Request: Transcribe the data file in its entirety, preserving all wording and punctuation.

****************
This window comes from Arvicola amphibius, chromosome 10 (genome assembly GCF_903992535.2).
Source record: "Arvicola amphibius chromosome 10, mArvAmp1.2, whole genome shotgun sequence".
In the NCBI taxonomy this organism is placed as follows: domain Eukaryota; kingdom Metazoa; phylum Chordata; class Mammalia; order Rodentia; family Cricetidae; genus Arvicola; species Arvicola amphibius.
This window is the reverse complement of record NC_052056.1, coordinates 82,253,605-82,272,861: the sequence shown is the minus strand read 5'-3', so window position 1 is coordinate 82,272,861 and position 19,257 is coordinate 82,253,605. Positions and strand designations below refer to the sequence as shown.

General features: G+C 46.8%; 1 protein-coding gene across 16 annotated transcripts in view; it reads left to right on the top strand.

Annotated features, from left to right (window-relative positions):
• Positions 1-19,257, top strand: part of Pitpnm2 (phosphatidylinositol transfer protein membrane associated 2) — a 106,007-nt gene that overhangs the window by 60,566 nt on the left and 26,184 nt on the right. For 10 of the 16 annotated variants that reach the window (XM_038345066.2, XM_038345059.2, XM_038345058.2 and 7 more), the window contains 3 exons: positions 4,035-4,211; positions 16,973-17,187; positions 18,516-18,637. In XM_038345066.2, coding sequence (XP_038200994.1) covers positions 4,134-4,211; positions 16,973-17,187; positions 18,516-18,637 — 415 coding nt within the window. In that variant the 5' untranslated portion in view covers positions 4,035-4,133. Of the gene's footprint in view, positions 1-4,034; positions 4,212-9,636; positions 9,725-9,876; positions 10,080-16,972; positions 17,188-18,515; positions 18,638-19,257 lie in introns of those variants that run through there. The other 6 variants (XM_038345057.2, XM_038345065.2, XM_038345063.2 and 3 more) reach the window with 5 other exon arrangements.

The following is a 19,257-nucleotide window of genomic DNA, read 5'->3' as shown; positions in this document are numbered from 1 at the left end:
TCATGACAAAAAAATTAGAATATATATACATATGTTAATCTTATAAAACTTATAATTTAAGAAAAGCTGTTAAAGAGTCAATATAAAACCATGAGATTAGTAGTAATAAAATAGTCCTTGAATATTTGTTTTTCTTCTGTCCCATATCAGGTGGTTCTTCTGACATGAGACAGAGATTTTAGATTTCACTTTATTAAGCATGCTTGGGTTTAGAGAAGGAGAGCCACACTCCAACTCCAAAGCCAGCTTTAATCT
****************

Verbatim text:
This window comes from Arvicola amphibius, chromosome 10 (genome assembly GCF_903992535.2).
Source record: "Arvicola amphibius chromosome 10, mArvAmp1.2, whole genome shotgun sequence".
In the NCBI taxonomy this organism is placed as follows: domain Eukaryota; kingdom Metazoa; phylum Chordata; class Mammalia; order Rodentia; family Cricetidae; genus Arvicola; species Arvicola amphibius.
This window is the reverse complement of record NC_052056.1, coordinates 82,253,605-82,272,861: the sequence shown is the minus strand read 5'-3', so window position 1 is coordinate 82,272,861 and position 19,257 is coordinate 82,253,605. Positions and strand designations below refer to the sequence as shown.

General features: G+C 46.8%; 1 protein-coding gene across 16 annotated transcripts in view; it reads left to right on the top strand.

Annotated features, from left to right (window-relative positions):
• Positions 1-19,257, top strand: part of Pitpnm2 (phosphatidylinositol transfer protein membrane associated 2) — a 106,007-nt gene that overhangs the window by 60,566 nt on the left and 26,184 nt on the right. For 10 of the 16 annotated variants that reach the window (XM_038345066.2, XM_038345059.2, XM_038345058.2 and 7 more), the window contains 3 exons: positions 4,035-4,211; positions 16,973-17,187; positions 18,516-18,637. In XM_038345066.2, coding sequence (XP_038200994.1) covers positions 4,134-4,211; positions 16,973-17,187; positions 18,516-18,637 — 415 coding nt within the window. In that variant the 5' untranslated portion in view covers positions 4,035-4,133. Of the gene's footprint in view, positions 1-4,034; positions 4,212-9,636; positions 9,725-9,876; positions 10,080-16,972; positions 17,188-18,515; positions 18,638-19,257 lie in introns of those variants that run through there. The other 6 variants (XM_038345057.2, XM_038345065.2, XM_038345063.2 and 3 more) reach the window with 5 other exon arrangements.

The following is a 19,257-nucleotide window of genomic DNA, read 5'->3' as shown; positions in this document are numbered from 1 at the left end:
TCATGACAAAAAAATTAGAATATATATACATATGTTAATCTTATAAAACTTATAATTTAAGAAAAGCTGTTAAAGAGTCAATATAAAACCATGAGATTAGTAGTAATAAAATAGTCCTTGAATATTTGTTTTTCTTCTGTCCCATATCAGGTGGTTCTTCTGACATGAGACAGAGATTTTAGATTTCACTTTATTAAGCATGCTTGGGTTTAGAGAAGGAGAGCCACACTCCAACTCCAAAGCCAGCTTTAATCT